Timberwolves

Ant's Quick Decision Making Is Vital For Minnesota's Playoff Success

Photo Credit: Ron Chenoy-USA TODAY Sports

Being the engine of an offense is already a tough ask for any player. But to do it on a top seed looking to change the history and norms of the franchise is even more difficult. Those are the exact circumstances that Anthony Edwards faces. The Minnesota Timberwolves’ 55-plus wins are impressive, but they have larger goals as they seek to flip the narrative this playoffs.

Edwards is searching for his first career playoff series win, Minnesota’s first in two decades.

Ant has already proven himself in the playoffs, averaging 28.1 points per game on 46.9% from the field and 38% from three in his 11 career games. But there’s still more he can do to slow things down in the biggest moments.

Edwards has already taken some of these strides during the regular season. Making an undeniable playmaking leap this season. He can much more effectively deal with pressure within the heart of the defense, doing so in multiple play types. For example, his post-ups, where he can read the help side defenders to change his positioning. Or he’ll kick out to start a ball reversal that could lead to an open shot from the opposite corner.

He’ll also make the skip pass. Edwards can read the over-helping corner defender operating as a low-man help and throw a long pass across the court to an open shooter. We didn’t see him do that successfully often in his first three seasons in the league or nearly with this much consistency.

 

Circumstances tend to differ in the playoffs, though. Nonetheless, Ant has had some of his best performances in these big moments, and it is a difficult challenge for good reason. The league’s best playoff performers get their flowers because of the challenge involved. Opponents will do everything they can to slow opposing stars down.

Ant will be their No. 1 target.

The Phoenix Suns are a potential first-round matchup, and they were physical with Ant last week, making him uncomfortable. They were pests on the ball while loading up behind the point-of-attack defender. It’s not quite as dramatic as how teams defend players like Giannis Antetokounmpo. Still, teams will be much more comfortable forcing Ant into more jump shots, especially from the mid-range.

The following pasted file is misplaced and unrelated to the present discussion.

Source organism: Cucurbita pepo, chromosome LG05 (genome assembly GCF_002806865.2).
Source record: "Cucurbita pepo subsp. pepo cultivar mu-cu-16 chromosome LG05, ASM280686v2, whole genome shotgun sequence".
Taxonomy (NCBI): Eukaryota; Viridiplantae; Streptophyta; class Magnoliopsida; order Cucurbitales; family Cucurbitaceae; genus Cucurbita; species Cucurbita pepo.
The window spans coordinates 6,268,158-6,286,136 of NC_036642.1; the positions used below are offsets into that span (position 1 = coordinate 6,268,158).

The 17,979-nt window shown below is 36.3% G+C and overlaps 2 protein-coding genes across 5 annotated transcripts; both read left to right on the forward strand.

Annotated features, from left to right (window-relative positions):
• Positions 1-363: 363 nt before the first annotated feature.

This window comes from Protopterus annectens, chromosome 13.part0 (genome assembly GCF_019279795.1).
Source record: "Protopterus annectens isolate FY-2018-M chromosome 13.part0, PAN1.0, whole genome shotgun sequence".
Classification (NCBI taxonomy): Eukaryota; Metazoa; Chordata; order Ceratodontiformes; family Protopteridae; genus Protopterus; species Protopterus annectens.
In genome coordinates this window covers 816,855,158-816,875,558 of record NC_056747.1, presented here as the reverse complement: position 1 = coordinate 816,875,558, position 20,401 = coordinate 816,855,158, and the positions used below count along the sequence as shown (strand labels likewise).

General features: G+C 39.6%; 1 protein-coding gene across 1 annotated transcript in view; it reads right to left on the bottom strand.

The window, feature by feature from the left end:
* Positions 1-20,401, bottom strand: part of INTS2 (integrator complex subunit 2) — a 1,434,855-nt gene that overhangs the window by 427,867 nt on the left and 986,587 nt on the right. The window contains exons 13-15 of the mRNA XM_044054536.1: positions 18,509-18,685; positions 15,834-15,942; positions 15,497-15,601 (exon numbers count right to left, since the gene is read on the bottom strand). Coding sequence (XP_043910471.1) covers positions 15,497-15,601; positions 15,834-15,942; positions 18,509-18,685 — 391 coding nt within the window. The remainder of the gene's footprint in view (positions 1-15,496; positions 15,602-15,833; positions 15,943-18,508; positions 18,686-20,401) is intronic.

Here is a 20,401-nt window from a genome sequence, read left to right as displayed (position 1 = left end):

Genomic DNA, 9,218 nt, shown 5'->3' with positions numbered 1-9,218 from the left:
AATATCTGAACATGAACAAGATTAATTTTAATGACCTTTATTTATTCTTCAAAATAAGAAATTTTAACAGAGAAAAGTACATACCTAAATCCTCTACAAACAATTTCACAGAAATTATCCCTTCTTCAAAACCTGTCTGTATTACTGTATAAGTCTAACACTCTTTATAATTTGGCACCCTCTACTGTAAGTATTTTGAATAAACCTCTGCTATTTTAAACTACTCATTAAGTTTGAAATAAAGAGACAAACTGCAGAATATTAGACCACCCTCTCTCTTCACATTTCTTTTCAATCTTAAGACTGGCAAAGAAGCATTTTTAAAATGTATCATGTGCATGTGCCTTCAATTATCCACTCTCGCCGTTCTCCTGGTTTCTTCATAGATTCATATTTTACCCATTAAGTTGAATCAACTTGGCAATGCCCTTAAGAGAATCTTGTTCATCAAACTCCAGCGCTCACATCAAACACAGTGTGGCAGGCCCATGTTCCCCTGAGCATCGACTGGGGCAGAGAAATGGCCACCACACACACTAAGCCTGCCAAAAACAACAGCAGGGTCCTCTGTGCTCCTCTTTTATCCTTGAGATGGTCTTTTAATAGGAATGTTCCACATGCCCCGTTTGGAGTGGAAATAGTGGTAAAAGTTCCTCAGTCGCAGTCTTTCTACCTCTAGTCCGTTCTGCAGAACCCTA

If he cannot find any rhythm downhill toward the rim or find comfort within the arc, it will create a domino effect on Minnesota’s offense. It will slow it down and limit the Wolves’ chances of winning, no matter how well their defense performs.

Chris Finch highlighted the importance of Ant’s decision-making in the press conference after the Phoenix game.

Like many other stars around the league, it’s easier to see how Ant becomes more comfortable when he gets in rhythm. Being multidimensional as a scorer and playmaker while still processing quickly is his route to ultimate success for an offensive superstar. While it sounds simple, few players are capable of executing it. Ant is already in these discussions at his age, which is impressive enough.

Edwards has rarely stagnated for long, though. Bouncing back in the next game against the Los Angeles Lakers, recording 8 assists and maintaining complete control of the game.

Most importantly for the Wolves and Ant, Karl-Anthony Towns has been cleared for full contact 5-on-5 work and could return soon. KAT’s absence has given Ant a platform to garner more defensive attention for a month. But things should get easier for him now that Ant’s got his running mate and offensive partner back.

No matter who the Wolves play in the playoffs, they’ll try to prevent Ant from doing what he does best. Minnesota’s opponent will bring more schematic changes and adaptations because the playoffs are a constant chess match of adjustments both within the games and on a game-to-game basis.

Adjustments can be king in the playoffs. However, in Minnesota’s case, they shouldn’t stray too far from what has been working well throughout the regular season. If the Wolves want to exorcize their playoff demons, they must find balance in their most dynamic player on the court.

Ant has to make the right reads, but the coaching staff must put him in favorable situations. Fortunately, the blueprint has been aligned for success. All it is going to take is a big moment, and Edwards has always delivered in his career so far. His scoring output is always going to stand out. However, if Ant can continue to make quick decisions on the ball, whether that is making the right pass or a cross-court assist, it will only raise Minnesota’s ceiling for success.

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